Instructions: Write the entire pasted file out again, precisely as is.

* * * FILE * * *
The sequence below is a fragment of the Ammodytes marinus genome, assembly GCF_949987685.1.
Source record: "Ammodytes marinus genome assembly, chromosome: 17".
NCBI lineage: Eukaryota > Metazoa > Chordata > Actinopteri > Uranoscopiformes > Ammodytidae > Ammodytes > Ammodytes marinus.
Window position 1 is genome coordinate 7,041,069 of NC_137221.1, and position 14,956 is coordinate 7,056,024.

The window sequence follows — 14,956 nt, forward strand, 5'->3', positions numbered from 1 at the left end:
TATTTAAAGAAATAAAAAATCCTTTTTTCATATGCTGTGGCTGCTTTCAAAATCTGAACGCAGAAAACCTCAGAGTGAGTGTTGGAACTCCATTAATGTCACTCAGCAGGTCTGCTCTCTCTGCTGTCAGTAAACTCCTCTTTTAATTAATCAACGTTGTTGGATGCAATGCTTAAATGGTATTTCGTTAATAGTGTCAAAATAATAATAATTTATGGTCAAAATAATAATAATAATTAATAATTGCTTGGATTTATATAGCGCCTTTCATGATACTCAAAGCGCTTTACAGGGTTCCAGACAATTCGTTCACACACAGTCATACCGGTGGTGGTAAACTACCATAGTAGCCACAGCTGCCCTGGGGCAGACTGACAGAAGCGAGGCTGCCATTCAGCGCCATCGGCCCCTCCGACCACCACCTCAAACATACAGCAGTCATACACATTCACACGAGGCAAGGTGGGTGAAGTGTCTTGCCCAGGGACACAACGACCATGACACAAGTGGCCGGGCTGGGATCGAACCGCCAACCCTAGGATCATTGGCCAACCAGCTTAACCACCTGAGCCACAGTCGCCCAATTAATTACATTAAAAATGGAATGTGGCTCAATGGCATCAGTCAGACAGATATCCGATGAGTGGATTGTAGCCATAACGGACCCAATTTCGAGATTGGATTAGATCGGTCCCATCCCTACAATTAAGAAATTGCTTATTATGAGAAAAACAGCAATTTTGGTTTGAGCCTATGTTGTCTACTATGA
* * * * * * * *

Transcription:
The sequence below is a fragment of the Ammodytes marinus genome, assembly GCF_949987685.1.
Source record: "Ammodytes marinus genome assembly, chromosome: 17".
NCBI lineage: Eukaryota > Metazoa > Chordata > Actinopteri > Uranoscopiformes > Ammodytidae > Ammodytes > Ammodytes marinus.
Window position 1 is genome coordinate 7,041,069 of NC_137221.1, and position 14,956 is coordinate 7,056,024.

The window sequence follows — 14,956 nt, forward strand, 5'->3', positions numbered from 1 at the left end:
TATTTAAAGAAATAAAAAATCCTTTTTTCATATGCTGTGGCTGCTTTCAAAATCTGAACGCAGAAAACCTCAGAGTGAGTGTTGGAACTCCATTAATGTCACTCAGCAGGTCTGCTCTCTCTGCTGTCAGTAAACTCCTCTTTTAATTAATCAACGTTGTTGGATGCAATGCTTAAATGGTATTTCGTTAATAGTGTCAAAATAATAATAATTTATGGTCAAAATAATAATAATAATTAATAATTGCTTGGATTTATATAGCGCCTTTCATGATACTCAAAGCGCTTTACAGGGTTCCAGACAATTCGTTCACACACAGTCATACCGGTGGTGGTAAACTACCATAGTAGCCACAGCTGCCCTGGGGCAGACTGACAGAAGCGAGGCTGCCATTCAGCGCCATCGGCCCCTCCGACCACCACCTCAAACATACAGCAGTCATACACATTCACACGAGGCAAGGTGGGTGAAGTGTCTTGCCCAGGGACACAACGACCATGACACAAGTGGCCGGGCTGGGATCGAACCGCCAACCCTAGGATCATTGGCCAACCAGCTTAACCACCTGAGCCACAGTCGCCCAATTAATTACATTAAAAATGGAATGTGGCTCAATGGCATCAGTCAGACAGATATCCGATGAGTGGATTGTAGCCATAACGGACCCAATTTCGAGATTGGATTAGATCGGTCCCATCCCTACAATTAAGAAATTGCTTATTATGAGAAAAACAGCAATTTTGGTTTGAGCCTATGTTGTCTACTATGA